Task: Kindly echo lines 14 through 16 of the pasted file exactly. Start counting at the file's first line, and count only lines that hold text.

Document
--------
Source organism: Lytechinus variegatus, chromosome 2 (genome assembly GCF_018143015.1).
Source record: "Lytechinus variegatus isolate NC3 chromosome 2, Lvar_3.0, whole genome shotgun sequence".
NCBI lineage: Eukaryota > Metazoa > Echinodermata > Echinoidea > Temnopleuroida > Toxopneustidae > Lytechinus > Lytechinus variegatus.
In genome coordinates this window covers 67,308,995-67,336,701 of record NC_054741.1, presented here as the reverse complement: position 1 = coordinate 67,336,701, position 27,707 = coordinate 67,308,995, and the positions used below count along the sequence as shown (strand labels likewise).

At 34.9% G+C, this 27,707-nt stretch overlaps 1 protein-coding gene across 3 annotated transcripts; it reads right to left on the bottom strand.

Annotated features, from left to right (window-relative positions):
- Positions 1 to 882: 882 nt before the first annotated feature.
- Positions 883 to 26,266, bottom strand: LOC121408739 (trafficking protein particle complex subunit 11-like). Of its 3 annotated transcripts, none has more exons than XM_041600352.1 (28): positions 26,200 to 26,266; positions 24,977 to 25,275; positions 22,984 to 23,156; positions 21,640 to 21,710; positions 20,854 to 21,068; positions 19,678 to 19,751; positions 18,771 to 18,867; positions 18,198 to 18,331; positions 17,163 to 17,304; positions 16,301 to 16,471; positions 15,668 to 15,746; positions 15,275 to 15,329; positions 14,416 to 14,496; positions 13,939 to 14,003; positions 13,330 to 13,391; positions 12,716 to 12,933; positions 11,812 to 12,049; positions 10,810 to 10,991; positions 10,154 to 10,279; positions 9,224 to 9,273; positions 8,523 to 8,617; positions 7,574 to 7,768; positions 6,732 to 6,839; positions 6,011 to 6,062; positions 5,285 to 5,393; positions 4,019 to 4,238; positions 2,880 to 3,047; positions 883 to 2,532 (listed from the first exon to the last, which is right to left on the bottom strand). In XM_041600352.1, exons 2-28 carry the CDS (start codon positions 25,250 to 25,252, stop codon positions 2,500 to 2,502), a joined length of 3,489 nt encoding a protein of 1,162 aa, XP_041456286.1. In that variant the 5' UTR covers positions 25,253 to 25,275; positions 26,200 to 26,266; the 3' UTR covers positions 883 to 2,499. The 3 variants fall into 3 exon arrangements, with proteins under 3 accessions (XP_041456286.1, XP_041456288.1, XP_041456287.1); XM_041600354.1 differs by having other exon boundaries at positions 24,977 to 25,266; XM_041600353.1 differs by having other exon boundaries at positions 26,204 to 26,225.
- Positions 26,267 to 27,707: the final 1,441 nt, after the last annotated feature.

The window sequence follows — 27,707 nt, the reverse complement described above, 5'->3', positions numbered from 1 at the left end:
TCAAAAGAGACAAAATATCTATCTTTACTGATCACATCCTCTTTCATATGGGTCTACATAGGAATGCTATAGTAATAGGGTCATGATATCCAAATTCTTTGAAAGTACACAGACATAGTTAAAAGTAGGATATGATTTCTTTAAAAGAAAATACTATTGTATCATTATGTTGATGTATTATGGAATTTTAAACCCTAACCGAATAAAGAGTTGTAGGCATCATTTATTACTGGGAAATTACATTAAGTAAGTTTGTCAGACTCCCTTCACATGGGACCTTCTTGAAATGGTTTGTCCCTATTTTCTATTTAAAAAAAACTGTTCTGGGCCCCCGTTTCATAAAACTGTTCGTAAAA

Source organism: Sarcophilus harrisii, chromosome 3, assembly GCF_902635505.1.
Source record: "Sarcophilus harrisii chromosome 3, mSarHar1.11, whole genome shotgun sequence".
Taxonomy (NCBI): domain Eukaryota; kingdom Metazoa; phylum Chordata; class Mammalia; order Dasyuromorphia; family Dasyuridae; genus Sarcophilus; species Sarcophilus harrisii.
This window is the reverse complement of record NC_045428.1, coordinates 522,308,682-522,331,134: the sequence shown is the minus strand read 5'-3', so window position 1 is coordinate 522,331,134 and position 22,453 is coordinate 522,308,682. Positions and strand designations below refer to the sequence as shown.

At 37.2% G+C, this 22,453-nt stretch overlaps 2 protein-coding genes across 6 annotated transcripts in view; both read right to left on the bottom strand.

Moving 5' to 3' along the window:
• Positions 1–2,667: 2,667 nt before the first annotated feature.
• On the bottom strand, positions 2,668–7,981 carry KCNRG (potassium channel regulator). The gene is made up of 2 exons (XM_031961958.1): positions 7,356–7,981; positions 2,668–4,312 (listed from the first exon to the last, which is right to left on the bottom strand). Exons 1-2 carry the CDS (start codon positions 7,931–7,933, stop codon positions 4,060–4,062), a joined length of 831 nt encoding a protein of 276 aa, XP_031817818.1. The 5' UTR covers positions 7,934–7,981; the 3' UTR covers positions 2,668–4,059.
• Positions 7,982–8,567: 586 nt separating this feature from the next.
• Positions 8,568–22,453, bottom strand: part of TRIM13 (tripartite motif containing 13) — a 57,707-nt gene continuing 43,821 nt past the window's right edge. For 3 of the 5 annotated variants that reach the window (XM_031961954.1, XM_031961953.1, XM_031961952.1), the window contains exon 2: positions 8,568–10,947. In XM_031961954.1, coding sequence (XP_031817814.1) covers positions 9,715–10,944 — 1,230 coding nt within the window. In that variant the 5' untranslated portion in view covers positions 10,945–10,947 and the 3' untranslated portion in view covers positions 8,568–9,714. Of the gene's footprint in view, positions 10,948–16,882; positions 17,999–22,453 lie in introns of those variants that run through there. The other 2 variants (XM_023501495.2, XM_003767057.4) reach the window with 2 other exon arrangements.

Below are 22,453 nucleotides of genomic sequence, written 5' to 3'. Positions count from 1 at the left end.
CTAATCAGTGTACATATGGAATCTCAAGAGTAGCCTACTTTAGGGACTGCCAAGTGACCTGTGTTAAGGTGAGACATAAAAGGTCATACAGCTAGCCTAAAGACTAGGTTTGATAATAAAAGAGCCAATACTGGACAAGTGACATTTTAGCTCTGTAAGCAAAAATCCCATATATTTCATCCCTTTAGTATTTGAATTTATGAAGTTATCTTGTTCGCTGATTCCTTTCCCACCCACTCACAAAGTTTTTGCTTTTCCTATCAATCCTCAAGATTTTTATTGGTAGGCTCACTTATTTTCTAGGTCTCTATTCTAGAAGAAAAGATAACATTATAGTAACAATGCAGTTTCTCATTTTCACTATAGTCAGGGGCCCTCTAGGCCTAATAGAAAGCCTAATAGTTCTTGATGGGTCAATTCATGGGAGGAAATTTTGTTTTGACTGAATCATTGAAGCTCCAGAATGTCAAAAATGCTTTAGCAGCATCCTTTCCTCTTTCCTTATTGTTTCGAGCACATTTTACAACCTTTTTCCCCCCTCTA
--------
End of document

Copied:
Taxonomy (NCBI): domain Eukaryota; kingdom Metazoa; phylum Chordata; class Mammalia; order Dasyuromorphia; family Dasyuridae; genus Sarcophilus; species Sarcophilus harrisii.
This window is the reverse complement of record NC_045428.1, coordinates 522,308,682-522,331,134: the sequence shown is the minus strand read 5'-3', so window position 1 is coordinate 522,331,134 and position 22,453 is coordinate 522,308,682. Positions and strand designations below refer to the sequence as shown.

At 37.2% G+C, this 22,453-nt stretch overlaps 2 protein-coding genes across 6 annotated transcripts in view; both read right to left on the bottom strand.